5 Parenting Mistakes to Avoid If You Want Your Child to Be a Leader
As parents, we lead by example. But it is all too easy to lead kids astray with ineffective parenting habits. Most would agree that kids need plenty of encouragement and support along with a healthy mix of independence and experiential learning. So here are five parenting mistakes to avoid to ensure your child grows up to be a successful leader.
The term “helicopter parent” has been around for a while. “It means being involved in a child’s life in a way that is overcontrolling, overprotecting, and overperfecting,” explains Psychologist Ann Dunnewold, “in a way that is in excess of responsible parenting.” Nobody wants to see their child get hurt, but if you shield your child from all pain, he’ll miss some important learning experiences. The adage, “That which doesn’t kill you makes you stronger” comes into play here. If you want your child to grow strong, let him taste some of life’s bitterness along with the sweet.
It’s okay to be a safety net, but if you hover too much, your child won’t know how to cope when you’re not there. Researchers have found that over-protected children are less open to new ideas and more vulnerable to anxiety and self-consciousness.
Dr. Paul Donahue warns that overpraising children can hinder growth. Too many compliments can prompt a child to believe he must always be perfect, that outside validation is a necessary part of life, and that trying new things is risky. Kids need to know it is OK to fail sometimes and that putting effort into something is worth doing even if the results are not successful.
Donahue recommends that parents praise effort rather than achievement. He also suggests that you word your accolades as specifically as possible. Instead of making blanket statements like “Great job,” say things like, “You really put a lot of effort into that!”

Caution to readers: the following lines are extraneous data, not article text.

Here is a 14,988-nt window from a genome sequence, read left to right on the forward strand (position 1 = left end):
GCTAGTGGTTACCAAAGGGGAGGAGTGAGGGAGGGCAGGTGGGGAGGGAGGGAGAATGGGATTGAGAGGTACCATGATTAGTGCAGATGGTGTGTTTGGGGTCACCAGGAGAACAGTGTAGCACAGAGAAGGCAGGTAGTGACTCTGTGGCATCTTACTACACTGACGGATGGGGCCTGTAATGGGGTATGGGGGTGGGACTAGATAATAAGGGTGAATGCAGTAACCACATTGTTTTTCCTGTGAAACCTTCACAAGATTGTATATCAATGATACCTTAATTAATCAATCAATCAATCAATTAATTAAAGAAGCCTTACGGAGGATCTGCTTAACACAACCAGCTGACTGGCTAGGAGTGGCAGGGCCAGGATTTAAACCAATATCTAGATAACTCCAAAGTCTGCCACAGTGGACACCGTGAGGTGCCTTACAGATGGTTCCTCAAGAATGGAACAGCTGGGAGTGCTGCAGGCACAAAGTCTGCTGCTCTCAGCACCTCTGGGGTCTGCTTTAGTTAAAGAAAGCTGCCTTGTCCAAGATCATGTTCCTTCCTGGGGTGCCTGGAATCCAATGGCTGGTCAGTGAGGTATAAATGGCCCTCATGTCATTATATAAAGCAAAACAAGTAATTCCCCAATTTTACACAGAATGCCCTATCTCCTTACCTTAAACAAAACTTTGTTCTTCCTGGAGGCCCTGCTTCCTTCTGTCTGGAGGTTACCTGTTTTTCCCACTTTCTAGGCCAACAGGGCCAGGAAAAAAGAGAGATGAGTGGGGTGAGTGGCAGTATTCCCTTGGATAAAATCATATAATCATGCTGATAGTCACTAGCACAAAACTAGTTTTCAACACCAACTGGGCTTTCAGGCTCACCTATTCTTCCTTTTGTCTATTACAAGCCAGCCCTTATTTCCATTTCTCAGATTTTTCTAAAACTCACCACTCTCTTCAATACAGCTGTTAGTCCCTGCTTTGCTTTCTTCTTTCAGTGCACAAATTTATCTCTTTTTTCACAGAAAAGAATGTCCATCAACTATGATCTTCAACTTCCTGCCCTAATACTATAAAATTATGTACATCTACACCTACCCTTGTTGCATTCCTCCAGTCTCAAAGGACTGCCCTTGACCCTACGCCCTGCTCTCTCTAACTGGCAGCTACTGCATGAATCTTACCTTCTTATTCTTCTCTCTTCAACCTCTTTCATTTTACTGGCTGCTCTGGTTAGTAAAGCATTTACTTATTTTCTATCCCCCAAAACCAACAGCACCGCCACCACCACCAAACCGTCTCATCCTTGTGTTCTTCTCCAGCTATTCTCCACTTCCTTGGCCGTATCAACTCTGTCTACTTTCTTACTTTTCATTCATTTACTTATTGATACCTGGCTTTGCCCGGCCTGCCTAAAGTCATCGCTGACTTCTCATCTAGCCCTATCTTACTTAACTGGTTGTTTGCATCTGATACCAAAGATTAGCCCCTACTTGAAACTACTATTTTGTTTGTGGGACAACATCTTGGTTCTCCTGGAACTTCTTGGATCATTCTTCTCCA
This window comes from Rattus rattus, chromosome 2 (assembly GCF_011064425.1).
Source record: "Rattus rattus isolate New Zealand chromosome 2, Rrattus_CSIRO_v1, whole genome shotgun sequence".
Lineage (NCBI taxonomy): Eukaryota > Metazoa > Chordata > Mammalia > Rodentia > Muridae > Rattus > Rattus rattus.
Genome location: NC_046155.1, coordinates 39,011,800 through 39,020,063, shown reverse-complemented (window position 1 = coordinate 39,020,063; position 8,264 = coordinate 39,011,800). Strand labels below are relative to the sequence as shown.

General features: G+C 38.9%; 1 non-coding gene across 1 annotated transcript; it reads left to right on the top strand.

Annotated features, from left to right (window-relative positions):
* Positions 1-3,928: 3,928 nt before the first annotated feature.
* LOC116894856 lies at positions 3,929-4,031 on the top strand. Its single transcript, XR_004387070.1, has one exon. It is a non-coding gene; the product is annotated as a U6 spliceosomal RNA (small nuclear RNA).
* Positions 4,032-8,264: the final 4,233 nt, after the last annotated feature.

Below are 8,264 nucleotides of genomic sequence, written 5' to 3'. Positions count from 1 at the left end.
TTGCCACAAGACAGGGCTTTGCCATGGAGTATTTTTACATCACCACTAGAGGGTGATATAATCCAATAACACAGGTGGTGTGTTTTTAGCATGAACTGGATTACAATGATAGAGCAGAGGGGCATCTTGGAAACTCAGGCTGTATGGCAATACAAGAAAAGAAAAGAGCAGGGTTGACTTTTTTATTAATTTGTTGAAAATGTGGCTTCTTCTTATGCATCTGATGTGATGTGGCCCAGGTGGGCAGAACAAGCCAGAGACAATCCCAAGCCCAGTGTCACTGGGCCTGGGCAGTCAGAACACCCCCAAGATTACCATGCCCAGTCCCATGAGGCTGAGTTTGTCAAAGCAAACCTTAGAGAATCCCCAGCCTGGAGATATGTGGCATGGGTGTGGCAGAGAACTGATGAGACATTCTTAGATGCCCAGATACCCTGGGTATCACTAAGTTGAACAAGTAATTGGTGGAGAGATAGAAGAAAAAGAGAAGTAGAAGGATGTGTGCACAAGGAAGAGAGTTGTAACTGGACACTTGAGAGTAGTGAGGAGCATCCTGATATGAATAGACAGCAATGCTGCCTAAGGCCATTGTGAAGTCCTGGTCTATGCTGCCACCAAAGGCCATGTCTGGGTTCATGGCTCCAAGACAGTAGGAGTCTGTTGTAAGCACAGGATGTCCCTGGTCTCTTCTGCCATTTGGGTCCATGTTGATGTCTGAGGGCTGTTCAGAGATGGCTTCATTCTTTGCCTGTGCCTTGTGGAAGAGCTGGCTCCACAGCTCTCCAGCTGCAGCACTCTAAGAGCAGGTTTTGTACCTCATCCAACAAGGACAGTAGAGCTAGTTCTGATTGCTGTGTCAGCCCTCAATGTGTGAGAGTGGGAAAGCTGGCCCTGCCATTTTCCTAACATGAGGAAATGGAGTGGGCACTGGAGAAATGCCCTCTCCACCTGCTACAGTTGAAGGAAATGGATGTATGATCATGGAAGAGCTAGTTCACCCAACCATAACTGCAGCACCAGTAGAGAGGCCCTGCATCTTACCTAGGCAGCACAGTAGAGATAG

Mistaking Physical Growth for Mental Maturity
Children pass through a number of developmental stages as they grow. These stages can be classified as infancy (zero to two years), early childhood (three to five), childhood (six to nine), preadolescence (ten to twelve), early adolescence (thirteen to fifteen), and late adolescence (sixteen to eighteen).
A child who is nine may look like he’s twelve. That doesn’t mean he’s equipped to watch his baby sister when you’re not home. A child who is twelve may look like she’s sixteen. That doesn’t mean she’s ready to date or handle a romantic relationship.
Don’t make assumptions about what your child is mature enough to handle based on looks, behavior, grades, or intelligence. Know what to expect during each developmental stage, and don’t let outward appearances fool you.
Children test limits; it’s part of being a kid. If you always give in to your child’s demands when they are throwing a tantrum and you know you shouldn’t, you’re doing him a disservice.
Battling a persistent kid can be uncomfortable. Set your limits, and stick to them. If you don’t, you may unwittingly teach your child that adults are soft-willed and kids can always get whatever they want. Model good leadership by taking your parental role seriously. Your child, in turn, will become a good leader by watching you.
Acting Without Integrity
Do you ever swear in traffic? Tell lies to avoid a confrontation? Make a promise that you fail to keep? Act differently when no one else is around besides your child?
What you do and say influences your child’s perception of himself. If you act without integrity, your child will internalize this behavior as his own. A leader without character is a poor leader, indeed.
Parenting isn’t easy, and no parent is perfect. But parents should try to avoid these common parenting mistakes to ensure children learn the skills they’ll need to become leaders and to be successful adults.